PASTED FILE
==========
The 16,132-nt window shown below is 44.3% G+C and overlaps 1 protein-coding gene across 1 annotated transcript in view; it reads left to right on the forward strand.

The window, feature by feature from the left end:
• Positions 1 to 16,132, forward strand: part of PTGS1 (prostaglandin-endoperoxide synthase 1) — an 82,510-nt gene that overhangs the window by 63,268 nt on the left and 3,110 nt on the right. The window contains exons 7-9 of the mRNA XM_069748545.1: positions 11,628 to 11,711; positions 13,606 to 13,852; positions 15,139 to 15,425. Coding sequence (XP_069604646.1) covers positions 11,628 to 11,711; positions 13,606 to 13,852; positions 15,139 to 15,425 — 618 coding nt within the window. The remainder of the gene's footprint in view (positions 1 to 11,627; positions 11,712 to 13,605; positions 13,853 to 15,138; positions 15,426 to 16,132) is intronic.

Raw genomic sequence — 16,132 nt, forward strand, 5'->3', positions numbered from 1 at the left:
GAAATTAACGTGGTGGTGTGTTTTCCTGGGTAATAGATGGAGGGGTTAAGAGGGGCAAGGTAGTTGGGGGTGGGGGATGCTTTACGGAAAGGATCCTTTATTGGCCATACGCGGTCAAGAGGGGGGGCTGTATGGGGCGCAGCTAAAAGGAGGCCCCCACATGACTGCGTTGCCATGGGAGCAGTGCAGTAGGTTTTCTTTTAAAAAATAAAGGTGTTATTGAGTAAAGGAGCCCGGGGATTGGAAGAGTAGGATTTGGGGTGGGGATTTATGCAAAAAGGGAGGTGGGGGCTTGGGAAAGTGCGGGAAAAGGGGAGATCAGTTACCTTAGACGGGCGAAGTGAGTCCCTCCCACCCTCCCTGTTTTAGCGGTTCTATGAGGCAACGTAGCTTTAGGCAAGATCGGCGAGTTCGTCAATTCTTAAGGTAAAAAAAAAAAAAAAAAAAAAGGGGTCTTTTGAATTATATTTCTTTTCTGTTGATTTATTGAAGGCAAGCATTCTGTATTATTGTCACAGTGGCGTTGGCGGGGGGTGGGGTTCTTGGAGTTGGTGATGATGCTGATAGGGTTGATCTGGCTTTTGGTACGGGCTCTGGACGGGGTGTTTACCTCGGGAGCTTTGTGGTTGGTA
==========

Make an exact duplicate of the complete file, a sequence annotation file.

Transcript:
The 16,132-nt window shown below is 44.3% G+C and overlaps 1 protein-coding gene across 1 annotated transcript in view; it reads left to right on the forward strand.

The window, feature by feature from the left end:
• Positions 1 to 16,132, forward strand: part of PTGS1 (prostaglandin-endoperoxide synthase 1) — an 82,510-nt gene that overhangs the window by 63,268 nt on the left and 3,110 nt on the right. The window contains exons 7-9 of the mRNA XM_069748545.1: positions 11,628 to 11,711; positions 13,606 to 13,852; positions 15,139 to 15,425. Coding sequence (XP_069604646.1) covers positions 11,628 to 11,711; positions 13,606 to 13,852; positions 15,139 to 15,425 — 618 coding nt within the window. The remainder of the gene's footprint in view (positions 1 to 11,627; positions 11,712 to 13,605; positions 13,853 to 15,138; positions 15,426 to 16,132) is intronic.

Raw genomic sequence — 16,132 nt, forward strand, 5'->3', positions numbered from 1 at the left:
GAAATTAACGTGGTGGTGTGTTTTCCTGGGTAATAGATGGAGGGGTTAAGAGGGGCAAGGTAGTTGGGGGTGGGGGATGCTTTACGGAAAGGATCCTTTATTGGCCATACGCGGTCAAGAGGGGGGGCTGTATGGGGCGCAGCTAAAAGGAGGCCCCCACATGACTGCGTTGCCATGGGAGCAGTGCAGTAGGTTTTCTTTTAAAAAATAAAGGTGTTATTGAGTAAAGGAGCCCGGGGATTGGAAGAGTAGGATTTGGGGTGGGGATTTATGCAAAAAGGGAGGTGGGGGCTTGGGAAAGTGCGGGAAAAGGGGAGATCAGTTACCTTAGACGGGCGAAGTGAGTCCCTCCCACCCTCCCTGTTTTAGCGGTTCTATGAGGCAACGTAGCTTTAGGCAAGATCGGCGAGTTCGTCAATTCTTAAGGTAAAAAAAAAAAAAAAAAAAAAGGGGTCTTTTGAATTATATTTCTTTTCTGTTGATTTATTGAAGGCAAGCATTCTGTATTATTGTCACAGTGGCGTTGGCGGGGGGTGGGGTTCTTGGAGTTGGTGATGATGCTGATAGGGTTGATCTGGCTTTTGGTACGGGCTCTGGACGGGGTGTTTACCTCGGGAGCTTTGTGGTTGGTA